Rawah lies deep in Anbar province, where Sunni Arab insurgents routinely launch deadly attacks on U.S. and Iraqi forces that show no sign of diminishing in numbers or intensity, more than three years after the U.S. invasion.

At least 11 of the American deaths in November have been in Anbar, including a Marine who died Thursday from wound suffered in fighting there.

A roadside bomb also killed two American soldiers and wounded another Thursday in western Baghdad, the U.S. command said. Another soldier was killed and one wounded by a roadside bomb that struck their truck Thursday during a combat logistics patrol west of Haditha, 140 miles northwest of the capital.

In other violence, six Iraqi soldiers were killed and 10 wounded when a suicide bomber drove his explosives-rigged car into an army checkpoint in the northern city of Tal Afar, the military said.

Army spokesman Brig. Najim Abdullah said the car stopped after soldiers opened fire as it sped toward the checkpoint. The unit’s commander, who was among those killed, then led a group of soldiers toward it, when the driver, apparently faking death, detonated the explosives, Abdullah said.

Tal Afar has suffered frequent insurgent attacks, despite President Bush’s declaration in March that the city was an example of progress made in bringing security to Iraq. Tal Afar lies 93 miles east of the Syrian border and 260 miles northwest of Baghdad.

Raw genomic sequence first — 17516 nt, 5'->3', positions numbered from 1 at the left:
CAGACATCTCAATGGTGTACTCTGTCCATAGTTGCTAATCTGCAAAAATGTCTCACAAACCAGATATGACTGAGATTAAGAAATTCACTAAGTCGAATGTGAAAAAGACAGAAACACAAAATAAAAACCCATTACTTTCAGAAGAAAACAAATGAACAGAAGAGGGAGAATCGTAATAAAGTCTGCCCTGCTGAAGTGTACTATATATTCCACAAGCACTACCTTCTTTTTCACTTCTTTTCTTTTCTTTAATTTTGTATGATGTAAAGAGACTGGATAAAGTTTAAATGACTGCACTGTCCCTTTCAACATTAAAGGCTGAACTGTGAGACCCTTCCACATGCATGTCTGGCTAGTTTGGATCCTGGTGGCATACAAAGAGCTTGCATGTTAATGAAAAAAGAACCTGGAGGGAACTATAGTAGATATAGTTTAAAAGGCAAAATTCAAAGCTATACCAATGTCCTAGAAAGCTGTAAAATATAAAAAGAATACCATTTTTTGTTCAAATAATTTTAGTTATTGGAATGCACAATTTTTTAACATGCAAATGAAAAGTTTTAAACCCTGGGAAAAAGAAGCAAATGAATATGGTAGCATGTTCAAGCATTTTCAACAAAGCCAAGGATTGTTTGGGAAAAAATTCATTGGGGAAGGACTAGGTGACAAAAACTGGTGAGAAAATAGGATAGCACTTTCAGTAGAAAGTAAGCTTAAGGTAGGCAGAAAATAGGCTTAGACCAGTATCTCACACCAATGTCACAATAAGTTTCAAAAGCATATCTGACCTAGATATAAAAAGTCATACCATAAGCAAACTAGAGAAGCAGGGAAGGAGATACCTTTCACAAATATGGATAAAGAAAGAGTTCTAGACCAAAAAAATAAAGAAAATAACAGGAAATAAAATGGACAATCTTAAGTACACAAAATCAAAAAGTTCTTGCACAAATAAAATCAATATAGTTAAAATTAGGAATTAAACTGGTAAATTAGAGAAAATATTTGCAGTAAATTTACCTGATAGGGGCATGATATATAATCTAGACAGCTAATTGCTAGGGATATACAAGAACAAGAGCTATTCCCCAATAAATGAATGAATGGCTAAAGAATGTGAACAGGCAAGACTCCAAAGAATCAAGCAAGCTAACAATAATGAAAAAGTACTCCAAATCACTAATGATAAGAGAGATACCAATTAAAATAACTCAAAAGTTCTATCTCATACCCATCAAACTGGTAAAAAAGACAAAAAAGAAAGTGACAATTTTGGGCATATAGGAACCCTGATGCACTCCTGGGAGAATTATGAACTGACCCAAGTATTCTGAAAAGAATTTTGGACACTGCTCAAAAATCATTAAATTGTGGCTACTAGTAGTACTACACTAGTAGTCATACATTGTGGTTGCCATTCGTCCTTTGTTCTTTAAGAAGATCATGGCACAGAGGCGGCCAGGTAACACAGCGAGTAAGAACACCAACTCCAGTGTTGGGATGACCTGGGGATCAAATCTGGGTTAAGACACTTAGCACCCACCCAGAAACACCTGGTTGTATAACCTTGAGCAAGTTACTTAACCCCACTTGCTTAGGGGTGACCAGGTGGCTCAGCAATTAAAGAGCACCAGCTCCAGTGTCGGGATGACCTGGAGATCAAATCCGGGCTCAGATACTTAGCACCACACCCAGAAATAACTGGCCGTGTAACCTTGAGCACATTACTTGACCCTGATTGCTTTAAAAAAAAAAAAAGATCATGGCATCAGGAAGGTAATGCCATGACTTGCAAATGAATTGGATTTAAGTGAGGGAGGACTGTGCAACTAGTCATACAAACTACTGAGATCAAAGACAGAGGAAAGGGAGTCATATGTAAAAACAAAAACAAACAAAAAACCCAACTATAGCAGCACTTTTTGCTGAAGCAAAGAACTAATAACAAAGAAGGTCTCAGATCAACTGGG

Three members of a family were killed by gunmen who stormed their home near Baqouba, 35 miles northeast of Baghdad, police said.

At least 33 bodies also were found in Baghdad and several nearby cities, morgue officials said.

The new deaths came a day after Iraqi Health Minister Ali al-Shemari estimated 150,000 civilians have been killed in the war — about three times previously accepted estimates.

In comments to the AP during a visit to Austria, al-Shemari said he based his figure on an estimate of 100 bodies per day brought to morgues and hospitals — although such a calculation would come out closer to 130,000 in total.

“It is an estimate,” al-Shemari said.

Hassan Salem, of the Supreme Council for the Islamic Revolution in Iraq, or SCIRI, said the 150,000 figure included civilians and police, as well as those who were abducted, killed and whose bodies were brought to morgues run by the Health Ministry. SCIRI is Iraq’s largest Shiite political organization and holds the largest number of seats in parliament.

No official account for Iraq deaths in the post-invasion conflict has ever been available. Accurate figures are difficult to establish because police and hospitals often give widely conflicting tolls of those killed in major bombings. Death figures also are reported through multiple channels by government agencies that function with varying efficiency.

A member of the movement of radical anti-American Shiite cleric Muqtada al-Sadr, al-Shemari also repeated the Shiite-dominated government’s demands for a speedier U.S. transfer of authority to Iraqi forces and the withdrawal of U.S. troops to their bases, away from Iraq’s cities and towns.

“The army of America didn’t do its job. … They tie the hands of my government,” al-Shemari said. presence in Iraq.